More on the Fantasy Life of Journolists: After I posted an item about “wonkblogger” Ezra Klein’s confident embrace of Obama’s $19 billion push for electronic medical records, I received several emails from readers who know more than I do. The two excerpted below suggest I was wrong: The effect of the electronic records crusade hasn’t been disappointing, with cost-savings failing to materialize. It’s much worse than that.
From Alert reader #1:
My wife is an overworked Family Doctor and hates electronic medical records. It was sold as an enormous time saver but turns out to have slowed her down. She used to be able to talk to a patient, check off boxes on her records form as she spoke to them and say goodbye. Now instead of checking a box with a pen, she clicks on a box on her computer screen, waits for it to open, marks the appropriate checkoff, and then closes it. Repeat . Repeat. Repeat. Then close the patients file. Maintaining eye contact is a thing of the past. However. Her billing has gone way up. Things she used to do but never add to her billing are now added automatically because the nanny program prompts her. I think the electronic records enthusiasts thought that they were pushing best practices. “Was patient advised about smoking” “ Was the patient counseled about weight loss and diabetes/ hypertension etc” My wife always did these things but never added them to her bill-now she gets paid for doing it. It seems like electronic proponents were wrong on BOTH of their selling points … [E.A.]
From Alert Reader #2
My wife is a staff physician [at] a major East coast hospital.
Her employer was one of the first to sign up for federal money to implement a system which hospital management freely acknowledges is “terrible” but there was so much money on offer that they couldn’t say no.
Probably the biggest problem with electronic records is simply that it requires the physician to input all notes and orders, rather than dictate them.
As a result, as my bride puts it, “they’ve taken the highest paid person in the department and turned him/her into a data entry clerk”.
On average, she and her colleagues spend more time per patient wading through drop-down menus, clicking boxes and filling in required but utterly irrelevant information than they do at the bedside, actually treating the patient.
In short, it’s her experience that they see fewer patients per shift than they did previously, and spend less time with each one, now that they are required to sit down at a computer after seeing each patient and jumping through hoops to place orders instead of, as previously, simply telling the nurse what is needed and then moving on to the next patient.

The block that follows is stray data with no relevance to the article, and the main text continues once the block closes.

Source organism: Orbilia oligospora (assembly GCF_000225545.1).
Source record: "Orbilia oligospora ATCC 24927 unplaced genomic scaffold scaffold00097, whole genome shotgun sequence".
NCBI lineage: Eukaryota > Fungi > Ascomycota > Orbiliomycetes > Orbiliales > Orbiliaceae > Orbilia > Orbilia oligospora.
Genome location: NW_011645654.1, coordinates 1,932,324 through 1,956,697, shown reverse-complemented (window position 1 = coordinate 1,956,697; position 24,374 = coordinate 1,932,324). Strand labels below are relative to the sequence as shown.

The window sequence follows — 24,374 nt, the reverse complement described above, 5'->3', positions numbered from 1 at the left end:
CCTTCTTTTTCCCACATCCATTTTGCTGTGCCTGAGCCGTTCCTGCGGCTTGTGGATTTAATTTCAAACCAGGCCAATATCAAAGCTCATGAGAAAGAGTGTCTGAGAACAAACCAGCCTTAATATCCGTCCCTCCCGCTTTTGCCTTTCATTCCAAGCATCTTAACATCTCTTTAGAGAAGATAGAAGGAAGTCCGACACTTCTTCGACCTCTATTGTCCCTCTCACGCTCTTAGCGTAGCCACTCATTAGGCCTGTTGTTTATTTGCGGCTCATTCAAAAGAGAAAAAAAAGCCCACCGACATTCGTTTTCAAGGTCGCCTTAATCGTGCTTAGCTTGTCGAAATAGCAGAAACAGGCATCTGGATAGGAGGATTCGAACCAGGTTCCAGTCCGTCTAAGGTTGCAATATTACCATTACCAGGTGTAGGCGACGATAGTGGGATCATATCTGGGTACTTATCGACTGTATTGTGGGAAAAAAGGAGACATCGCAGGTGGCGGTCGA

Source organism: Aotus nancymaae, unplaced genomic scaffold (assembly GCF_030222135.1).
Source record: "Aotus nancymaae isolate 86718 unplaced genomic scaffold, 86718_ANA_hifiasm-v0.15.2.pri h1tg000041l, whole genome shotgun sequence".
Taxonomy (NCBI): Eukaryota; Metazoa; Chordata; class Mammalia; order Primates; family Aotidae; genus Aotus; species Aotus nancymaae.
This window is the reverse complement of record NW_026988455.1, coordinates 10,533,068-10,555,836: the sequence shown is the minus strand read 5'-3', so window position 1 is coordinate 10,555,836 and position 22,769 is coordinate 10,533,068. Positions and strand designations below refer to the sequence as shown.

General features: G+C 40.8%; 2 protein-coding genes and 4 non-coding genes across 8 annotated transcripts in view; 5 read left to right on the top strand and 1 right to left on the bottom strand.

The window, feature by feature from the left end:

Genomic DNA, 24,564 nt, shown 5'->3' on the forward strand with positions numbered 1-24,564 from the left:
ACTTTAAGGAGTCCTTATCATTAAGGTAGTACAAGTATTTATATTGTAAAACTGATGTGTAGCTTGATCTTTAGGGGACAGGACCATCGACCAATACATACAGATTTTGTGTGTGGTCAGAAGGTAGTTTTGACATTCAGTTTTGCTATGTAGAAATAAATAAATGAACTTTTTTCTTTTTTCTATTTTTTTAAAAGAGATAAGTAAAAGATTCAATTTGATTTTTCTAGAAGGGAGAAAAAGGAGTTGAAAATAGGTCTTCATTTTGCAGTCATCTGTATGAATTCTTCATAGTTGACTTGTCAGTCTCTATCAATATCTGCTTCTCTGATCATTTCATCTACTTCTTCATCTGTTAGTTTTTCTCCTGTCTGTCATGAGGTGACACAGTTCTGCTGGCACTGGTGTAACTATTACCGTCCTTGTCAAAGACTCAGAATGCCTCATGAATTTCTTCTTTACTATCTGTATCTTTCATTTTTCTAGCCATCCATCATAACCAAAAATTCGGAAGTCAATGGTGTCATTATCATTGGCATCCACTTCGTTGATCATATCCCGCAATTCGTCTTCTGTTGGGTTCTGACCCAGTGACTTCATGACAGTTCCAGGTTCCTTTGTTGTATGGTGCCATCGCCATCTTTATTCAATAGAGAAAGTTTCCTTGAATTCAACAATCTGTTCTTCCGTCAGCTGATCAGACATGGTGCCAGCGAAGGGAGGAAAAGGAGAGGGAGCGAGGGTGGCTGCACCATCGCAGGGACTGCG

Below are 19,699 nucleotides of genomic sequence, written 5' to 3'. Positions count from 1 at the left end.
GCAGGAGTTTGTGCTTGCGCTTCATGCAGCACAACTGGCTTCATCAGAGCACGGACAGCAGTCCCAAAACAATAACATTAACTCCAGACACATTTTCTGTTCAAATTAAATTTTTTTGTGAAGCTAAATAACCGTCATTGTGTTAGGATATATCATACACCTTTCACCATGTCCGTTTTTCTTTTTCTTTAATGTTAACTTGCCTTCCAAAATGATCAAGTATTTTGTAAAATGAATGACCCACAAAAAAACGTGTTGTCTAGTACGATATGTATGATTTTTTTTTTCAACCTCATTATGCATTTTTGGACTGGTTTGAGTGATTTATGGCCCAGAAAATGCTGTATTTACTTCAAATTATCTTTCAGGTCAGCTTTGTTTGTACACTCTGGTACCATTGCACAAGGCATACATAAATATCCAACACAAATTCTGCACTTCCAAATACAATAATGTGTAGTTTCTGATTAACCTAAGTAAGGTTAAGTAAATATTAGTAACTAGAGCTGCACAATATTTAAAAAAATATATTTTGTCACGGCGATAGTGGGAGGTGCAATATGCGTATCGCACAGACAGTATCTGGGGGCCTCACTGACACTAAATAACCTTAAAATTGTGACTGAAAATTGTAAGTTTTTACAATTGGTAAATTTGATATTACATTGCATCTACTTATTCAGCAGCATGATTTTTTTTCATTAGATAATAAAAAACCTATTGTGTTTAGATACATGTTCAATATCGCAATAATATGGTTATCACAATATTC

But of course things like this always sound good when sales reps are explaining them to bureaucrats. Nobody bothered to actually ask the physicians or to do an independent study to see the results. [E.A.]
Again, it’s possible that electronic records will eventually pay huge benefits, once an entire network (or maybe a better, voice-activated entry system) is in place. Or it’s possible that Dr. Groopman and Dr. Hartzband’s skepticism will be borne out–and that the real purpose of the electronic database will not be to help achieve better, efficient care but to justify the government in stopping treatments deemed cost-ineffective.
Some of the early software systems are apparently particularly kludge-y–but that doesn’t get Obama off the hook if, as Emailer #2 suggests, his $19 billion incentive encouraged hospitals to hurriedly adopt these inferior systems in order to get federal cash before the 2014 deadline.
Sounds like so far, so bad …
P.S.: For a breathless, 40%-convincing account of the benefits of “the computerization of medicine” see pp. 442-3 of Michael Grunwald’s The New New Deal. Many of Grunwald’s examples involve improving care–but not necessarily cutting costs, the crucial virtue advertised by Obama.. For instance, electronic records “will help doctors … share MRI results with specialists on the other side of the country instantly …” And these specialists won’t charge for their services? Maybe “digital medicine,” by allowing more star doctors to be consulted more easily, will be a driver of increased costs. …